WHITE HALL, Ala. – Once the mayor of White Hall in poverty-stricken Lowndes County, John Jackson now owns the Piggly Wiggly off Route 80, where the shelves are nearly bare and the parking lot even emptier.
Jackson was born and raised in Lowndes County and served as mayor of his hometown of White Hall from 1980, when the town was incorporated, until 2009. According to U.S. Census Bureau, White Hall has a population of just 800 people, 41 percent of whom live below the poverty line.
During the civil rights movement in the 1960s, Jackson was a field secretary for the Student Nonviolent Coordinating Committee.
Jackson, now in his 60s, said he and others, including Stokely Carmichael, a leader with the coordinating committee, started the Lowndes County Freedom Organization, which was an early precursor to the Black Panther Party – in which Carmichael played a major role. The freedom organization’s goal was to educate people in Alabama’s Black Belt about how to vote, and more importantly, to encourage them to run for local elected office.
“That was our whole goal was to get black people elected,” said Jackson, his raspy voice dropping to a reverent tone. “We started getting people elected to the board of education, county council, deputy sheriff … and then to see Barack Obama get elected president? That was the happiest moment of my life.”
But then came the 2013 Shelby County v. Holder decision, which ended certain requirements for some states and jurisdictions to get preclearance from the U.S. Department of Justice before enacting certain new voting regulations.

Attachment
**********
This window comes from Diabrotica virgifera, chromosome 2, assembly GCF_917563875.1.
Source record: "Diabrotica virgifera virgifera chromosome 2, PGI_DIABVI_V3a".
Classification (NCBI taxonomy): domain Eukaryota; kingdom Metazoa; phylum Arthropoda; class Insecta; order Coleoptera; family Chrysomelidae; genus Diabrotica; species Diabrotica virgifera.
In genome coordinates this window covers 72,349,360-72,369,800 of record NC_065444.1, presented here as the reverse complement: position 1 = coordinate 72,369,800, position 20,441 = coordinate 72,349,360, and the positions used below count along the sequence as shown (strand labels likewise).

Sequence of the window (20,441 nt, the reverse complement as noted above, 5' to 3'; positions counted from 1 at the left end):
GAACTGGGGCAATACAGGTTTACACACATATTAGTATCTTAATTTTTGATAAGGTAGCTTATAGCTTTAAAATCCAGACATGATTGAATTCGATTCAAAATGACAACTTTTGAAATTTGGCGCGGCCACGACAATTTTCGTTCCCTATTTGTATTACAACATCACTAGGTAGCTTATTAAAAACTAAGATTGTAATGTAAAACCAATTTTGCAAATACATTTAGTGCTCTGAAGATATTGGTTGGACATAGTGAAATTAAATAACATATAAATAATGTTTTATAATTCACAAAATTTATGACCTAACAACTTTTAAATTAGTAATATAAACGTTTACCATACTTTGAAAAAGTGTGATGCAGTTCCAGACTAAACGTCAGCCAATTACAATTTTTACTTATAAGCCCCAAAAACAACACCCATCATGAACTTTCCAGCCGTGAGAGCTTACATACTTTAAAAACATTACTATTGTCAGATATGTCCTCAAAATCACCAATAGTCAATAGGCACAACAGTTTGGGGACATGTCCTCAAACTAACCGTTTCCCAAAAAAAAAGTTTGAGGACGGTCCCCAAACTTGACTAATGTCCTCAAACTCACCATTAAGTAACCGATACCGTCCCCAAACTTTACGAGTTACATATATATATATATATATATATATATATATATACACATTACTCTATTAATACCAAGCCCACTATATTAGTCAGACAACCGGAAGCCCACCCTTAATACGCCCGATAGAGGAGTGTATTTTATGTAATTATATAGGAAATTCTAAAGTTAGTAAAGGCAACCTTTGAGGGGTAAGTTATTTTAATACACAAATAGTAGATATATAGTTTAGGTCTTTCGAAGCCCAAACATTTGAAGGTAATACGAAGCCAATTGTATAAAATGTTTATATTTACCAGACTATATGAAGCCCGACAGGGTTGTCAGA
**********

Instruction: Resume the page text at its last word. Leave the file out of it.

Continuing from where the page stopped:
“They’re trying to turn back the hands of time, trying to make it harder for black people to vote. It’s just a disgrace, because if they take away the right to vote, then we’re left off,” Jackson said. “They’re not really talking about the right to vote, but they’re trying to make it harder for you to have that right to vote”
One regulation that took effect in Alabama after the Shelby County decision required citizens to show a photo ID to vote. Alabama Secretary of State John Merrill has said the state is doing everything it can to make sure eligible voters are registered and have a photo ID. As evidence, he points to the mobile voter ID unit, which travels to each county at least once a year to give out free photo IDs.
But Jackson said the rural nature of Lowndes County, which has a population of just more than 10,000 and is 40 miles outside of Montgomery, makes the mobile unit small comfort to its residents.
“There are a lot of older people who might not have an ID. They might not have nothing but a Social Security card,” Jackson said. “They don’t have a driver’s license. So those people are gonna be turned around at the polls.”
Advocates for voter ID said the requirements protect the integrity of the democratic process and prevent voter fraud.
“That’s just a gimmick to discourage the black vote,” Jackson said, adding that he believes in the importance of voting.
“Every vote counts,” he said. “It’s very important to put people into office that’s going to stand up and be truthful and do what needs to be done for the whole community.”
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